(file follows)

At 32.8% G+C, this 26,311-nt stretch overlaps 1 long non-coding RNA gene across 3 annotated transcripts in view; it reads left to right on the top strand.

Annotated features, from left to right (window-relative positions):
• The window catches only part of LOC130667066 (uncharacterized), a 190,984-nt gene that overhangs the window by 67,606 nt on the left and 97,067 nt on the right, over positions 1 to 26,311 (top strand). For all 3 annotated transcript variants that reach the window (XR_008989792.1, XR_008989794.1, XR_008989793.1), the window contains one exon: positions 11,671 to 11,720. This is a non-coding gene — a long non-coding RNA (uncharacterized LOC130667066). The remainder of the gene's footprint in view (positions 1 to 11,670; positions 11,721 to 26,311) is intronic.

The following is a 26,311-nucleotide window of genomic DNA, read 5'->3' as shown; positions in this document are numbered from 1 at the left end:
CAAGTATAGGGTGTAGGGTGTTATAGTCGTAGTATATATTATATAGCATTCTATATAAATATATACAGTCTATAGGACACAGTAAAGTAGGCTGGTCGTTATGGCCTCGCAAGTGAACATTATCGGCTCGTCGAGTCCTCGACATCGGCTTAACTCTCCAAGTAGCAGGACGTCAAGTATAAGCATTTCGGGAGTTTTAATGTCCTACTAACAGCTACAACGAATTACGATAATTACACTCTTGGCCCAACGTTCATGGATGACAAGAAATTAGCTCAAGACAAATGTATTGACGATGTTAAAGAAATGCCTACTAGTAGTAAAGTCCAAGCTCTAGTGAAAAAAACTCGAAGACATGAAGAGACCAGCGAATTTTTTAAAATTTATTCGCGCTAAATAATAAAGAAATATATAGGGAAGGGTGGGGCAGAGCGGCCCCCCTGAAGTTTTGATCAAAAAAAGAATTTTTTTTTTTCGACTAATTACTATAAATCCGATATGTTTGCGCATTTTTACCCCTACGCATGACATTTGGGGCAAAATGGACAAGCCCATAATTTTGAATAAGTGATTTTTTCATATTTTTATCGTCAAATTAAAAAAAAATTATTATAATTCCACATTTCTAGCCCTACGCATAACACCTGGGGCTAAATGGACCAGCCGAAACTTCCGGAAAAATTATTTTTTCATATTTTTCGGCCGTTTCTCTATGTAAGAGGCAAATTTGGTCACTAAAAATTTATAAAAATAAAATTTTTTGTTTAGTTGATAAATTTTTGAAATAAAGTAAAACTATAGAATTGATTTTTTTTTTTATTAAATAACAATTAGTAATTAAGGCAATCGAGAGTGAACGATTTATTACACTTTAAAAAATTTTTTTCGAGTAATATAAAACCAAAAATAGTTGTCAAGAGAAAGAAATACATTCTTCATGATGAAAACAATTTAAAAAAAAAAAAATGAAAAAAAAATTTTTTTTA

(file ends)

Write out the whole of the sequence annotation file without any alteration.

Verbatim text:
At 32.8% G+C, this 26,311-nt stretch overlaps 1 long non-coding RNA gene across 3 annotated transcripts in view; it reads left to right on the top strand.

Annotated features, from left to right (window-relative positions):
• The window catches only part of LOC130667066 (uncharacterized), a 190,984-nt gene that overhangs the window by 67,606 nt on the left and 97,067 nt on the right, over positions 1 to 26,311 (top strand). For all 3 annotated transcript variants that reach the window (XR_008989792.1, XR_008989794.1, XR_008989793.1), the window contains one exon: positions 11,671 to 11,720. This is a non-coding gene — a long non-coding RNA (uncharacterized LOC130667066). The remainder of the gene's footprint in view (positions 1 to 11,670; positions 11,721 to 26,311) is intronic.

The following is a 26,311-nucleotide window of genomic DNA, read 5'->3' as shown; positions in this document are numbered from 1 at the left end:
CAAGTATAGGGTGTAGGGTGTTATAGTCGTAGTATATATTATATAGCATTCTATATAAATATATACAGTCTATAGGACACAGTAAAGTAGGCTGGTCGTTATGGCCTCGCAAGTGAACATTATCGGCTCGTCGAGTCCTCGACATCGGCTTAACTCTCCAAGTAGCAGGACGTCAAGTATAAGCATTTCGGGAGTTTTAATGTCCTACTAACAGCTACAACGAATTACGATAATTACACTCTTGGCCCAACGTTCATGGATGACAAGAAATTAGCTCAAGACAAATGTATTGACGATGTTAAAGAAATGCCTACTAGTAGTAAAGTCCAAGCTCTAGTGAAAAAAACTCGAAGACATGAAGAGACCAGCGAATTTTTTAAAATTTATTCGCGCTAAATAATAAAGAAATATATAGGGAAGGGTGGGGCAGAGCGGCCCCCCTGAAGTTTTGATCAAAAAAAGAATTTTTTTTTTTCGACTAATTACTATAAATCCGATATGTTTGCGCATTTTTACCCCTACGCATGACATTTGGGGCAAAATGGACAAGCCCATAATTTTGAATAAGTGATTTTTTCATATTTTTATCGTCAAATTAAAAAAAAATTATTATAATTCCACATTTCTAGCCCTACGCATAACACCTGGGGCTAAATGGACCAGCCGAAACTTCCGGAAAAATTATTTTTTCATATTTTTCGGCCGTTTCTCTATGTAAGAGGCAAATTTGGTCACTAAAAATTTATAAAAATAAAATTTTTTGTTTAGTTGATAAATTTTTGAAATAAAGTAAAACTATAGAATTGATTTTTTTTTTTATTAAATAACAATTAGTAATTAAGGCAATCGAGAGTGAACGATTTATTACACTTTAAAAAATTTTTTTCGAGTAATATAAAACCAAAAATAGTTGTCAAGAGAAAGAAATACATTCTTCATGATGAAAACAATTTAAAAAAAAAAAAATGAAAAAAAAATTTTTTTTA